Nicknamed watermelon snow by many climbers, the red patches in spring snow are actually one step in the lifecycle of green algae. Chlamydomonas nivalis has a red pigment in its cyst stage to protect it from harsh sunlight. Each year the cysts are buried under new snow. When the snow starts to melt in the spring, the cysts burst and release single cells with whip like tails. The cells must swim upwards through the melt water and reach sunlight where they photosynthesize and reproduce. Every spring huge colonies of these algae thrive in the ablation melt waters on Blue Glacier. Different species of algae are responsible for red, green, and orange tinting in snow. Yellow snow is from something else.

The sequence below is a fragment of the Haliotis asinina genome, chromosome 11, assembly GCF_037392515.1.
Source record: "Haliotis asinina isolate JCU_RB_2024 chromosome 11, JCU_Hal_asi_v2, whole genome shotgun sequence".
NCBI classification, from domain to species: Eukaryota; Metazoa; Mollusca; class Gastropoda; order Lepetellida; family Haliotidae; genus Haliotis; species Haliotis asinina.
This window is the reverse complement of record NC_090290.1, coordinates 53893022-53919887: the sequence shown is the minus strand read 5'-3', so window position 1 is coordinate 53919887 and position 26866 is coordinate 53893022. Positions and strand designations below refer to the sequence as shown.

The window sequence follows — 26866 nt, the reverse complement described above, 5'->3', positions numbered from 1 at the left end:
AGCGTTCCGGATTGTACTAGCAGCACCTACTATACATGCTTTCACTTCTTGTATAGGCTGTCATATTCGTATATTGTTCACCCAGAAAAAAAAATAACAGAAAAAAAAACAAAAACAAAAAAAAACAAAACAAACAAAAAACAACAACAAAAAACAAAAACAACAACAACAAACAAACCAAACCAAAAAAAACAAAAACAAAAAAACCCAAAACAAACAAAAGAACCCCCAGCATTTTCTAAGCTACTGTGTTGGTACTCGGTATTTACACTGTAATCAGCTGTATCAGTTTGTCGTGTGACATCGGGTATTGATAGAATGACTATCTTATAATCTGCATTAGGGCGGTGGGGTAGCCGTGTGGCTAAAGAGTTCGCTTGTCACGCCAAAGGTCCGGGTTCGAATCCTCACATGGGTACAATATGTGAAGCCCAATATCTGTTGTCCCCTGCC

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Benjamin Drummond 2002